A Guide To Becoming An Ubuntu Developer
Phoronix: A Guide To Becoming An Ubuntu Developer
For those interested in potentially becoming an Ubuntu developer, Emmet Hikory has written a brief guide about that very topic. Some feel that it can be challenging to become an Ubuntu developer, but in a long mailing list post he goes over all the details...
What Ubuntu really really needs to attract developers is: API. I don't mean "stable API", it can be changed every release but "some defined API, *any* API". Each successfull platform (Android, iOS, OSX, Windows) has one. OK, I don't want API like Win32, that sucks, but any other from that list looks good enough. That would enable existance of "clean Ubuntu Apps ecosystem". Ubuntushould define:
1) Primary language for Ubuntu applications is: X (probably C++) so our Ubuntu API is X-based.
2) You can use any other language as long as it has wrapper around our primary API and doesn't go around our API to lower levels of OS (say, kernel) in order to get "Clean Ubuntu App (tm)" label in our repository.
3) Current desktop for Ubuntu is Y (Unity?) so you must use that and not KDE, Swing, .... Therefore, Unity API is part of Ubuntu API.
4) Ubuntu API should have complete refference manual of what you need to write destop application, coverying everything from multimedia to 3D, to GUI, to USB, to I/O, to GPS, to Network, to panel apps/notification windows etc.
5) There should be Eclipse plugin for deveopement of Ubuntu apps with possibility to easily build and publish apps with usage of complete Ubuntu API and witout need of any library downloading/configuration etc... unless you use some 3rd party libs.
6) Any HTML5 application (like gmail) should be considered valid Ubuntu app automatically.
Obviously, some current applications coudn't enter "Clean Ubuntu App" repository without major rewrite (K3B, OpenOffice), but thats not major problem, they would still be available and they would still work. Also, changing API each 6 months would require developers to target specific release and do little changes every 6 months, but thats better then current state, me think. Game distribution would be _possible_.
I have to disagree with this one... If Ubuntu were to start defining their own API for "Ubuntu Apps", we'd very quickly run into the situation where people would be writing applications that would work on Ubuntu, but nowhere else.
Originally Posted by mirza
Yes, it would be ok if Ubuntu recommended using C++, GTK+ 3.0, OpenAL, and other specific libraries for a consistent look and feel, but defining their own specific API/libraries would quickly result in Ubuntu-only applications, and it would seriously piss off the other distributions/BSDs/etc.
So ??? at least they would work properly and drivers would become more dependable.Not only that but c++ is pretty portable. what he is proposing is exactly what makes osx and windows so successful.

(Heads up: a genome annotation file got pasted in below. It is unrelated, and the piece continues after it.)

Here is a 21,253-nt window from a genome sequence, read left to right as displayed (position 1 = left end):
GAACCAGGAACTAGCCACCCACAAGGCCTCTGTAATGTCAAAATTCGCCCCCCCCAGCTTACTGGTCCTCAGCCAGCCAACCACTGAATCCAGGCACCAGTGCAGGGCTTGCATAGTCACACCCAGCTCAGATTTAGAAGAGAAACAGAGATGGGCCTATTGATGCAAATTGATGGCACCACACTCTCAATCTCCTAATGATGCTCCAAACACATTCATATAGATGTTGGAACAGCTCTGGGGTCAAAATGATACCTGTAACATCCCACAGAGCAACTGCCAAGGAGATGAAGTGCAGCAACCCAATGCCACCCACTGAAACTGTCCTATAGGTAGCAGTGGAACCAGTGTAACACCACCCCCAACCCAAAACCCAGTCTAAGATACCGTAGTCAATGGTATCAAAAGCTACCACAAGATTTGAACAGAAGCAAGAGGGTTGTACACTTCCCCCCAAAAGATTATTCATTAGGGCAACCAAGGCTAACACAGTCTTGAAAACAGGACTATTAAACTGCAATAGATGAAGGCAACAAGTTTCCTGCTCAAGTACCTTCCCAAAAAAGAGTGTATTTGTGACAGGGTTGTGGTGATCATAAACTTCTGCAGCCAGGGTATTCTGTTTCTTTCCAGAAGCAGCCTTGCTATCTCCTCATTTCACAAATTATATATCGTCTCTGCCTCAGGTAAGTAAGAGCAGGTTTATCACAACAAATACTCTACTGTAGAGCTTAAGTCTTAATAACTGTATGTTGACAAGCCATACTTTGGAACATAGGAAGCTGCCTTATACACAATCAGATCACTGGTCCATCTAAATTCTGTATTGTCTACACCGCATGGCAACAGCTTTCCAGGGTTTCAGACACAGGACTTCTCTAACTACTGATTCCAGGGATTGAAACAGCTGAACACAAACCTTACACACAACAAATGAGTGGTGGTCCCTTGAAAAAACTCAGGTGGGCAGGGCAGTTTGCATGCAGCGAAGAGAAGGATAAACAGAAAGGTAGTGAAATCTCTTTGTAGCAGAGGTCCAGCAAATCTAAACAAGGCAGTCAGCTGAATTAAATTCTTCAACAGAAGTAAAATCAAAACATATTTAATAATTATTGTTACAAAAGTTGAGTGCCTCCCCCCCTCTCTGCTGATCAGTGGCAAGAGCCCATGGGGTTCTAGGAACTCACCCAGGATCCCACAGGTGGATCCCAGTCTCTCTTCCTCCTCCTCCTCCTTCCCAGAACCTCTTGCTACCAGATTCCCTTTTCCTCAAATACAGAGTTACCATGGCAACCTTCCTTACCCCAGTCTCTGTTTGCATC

Originally Posted by Veerappan
You can't bitch about standards and then not have any.
State of The Ubuntu
Current proposition of Ubuntu for desktop developer is this: First learn C/C++ (well, OK) Autotools and M4 language (???) and bunch of APIs for unrelated libraries without clear distinctiion what is “official” and “supported” (sound, desktop panel, video, net, …) . If this is step one, there is really nowhere you can go. Ten years earlier, only choice was Win32, which is closed source, so even Autotools looked acceptable in comparison. Now, young developers have multiple alternatives (Android, iPhone, OSX, Java, .NET) and all those have full APIs, default stable and usable IDE and complete unified documentation.
Note: I am discussing only Ubuntu here mostly because I don't think other distros are even on average developer's radar of possible target platforms.
ubuntu api, haiku, tradeoffs involved portability to other distros
First, imvho mizra is absolutely right in his first post ("Ubuntu API"), and i'm afraid that he might also be right in his second post in this thread ("State of The Ubuntu").
I should point out for the record that there is an official page about the ubuntu api, namely:
However, when you actually visit that page, you discover that there's no api to be found there. It's almost as if they don't really know what an api is.
Now, Thatguy makes a good point about Haiku. And there are a lot of good things about Haiku. But, afaik, it still is lacking some very important features, such as (simultaneous) multi-user support, and i'm not sure there's a functioning emacs for it. And the linux kernel is probably the best possible foundation layer just due to the huge amount of scrutiny and debugging it has been through. So ubuntu really has some strong points that are not there yet with Haiku. Too bad that having an api is not one of them. (Similar remarks for Syllable --- they're right about the need for an api, but still lacking many things, including lots of modern hardware support.)
Regarding Veerappan's remarks --- it is true that if ubuntu actually had an api, then apps developed for ubuntu might not run on other distros (at least until they adopted the api).
But this is an engineering question, and every engineering decision there are trade-offs involved.
We would be trading portability for ease-of-development and application quality.
So i would welcome an ubuntu api very much (or, an api for any linux distro, for that matter).
You sound like a developer for Haiku, you might like it over there if you aren't already over there.
Originally Posted by mirza
BTW I agree 100%, but breaking the api version to version seems silly unless your going to have a longer version history, better to extend a api vrs break one. Lets you keep backwards compatability without stiffling forward design, as things become unused just deprecate them.
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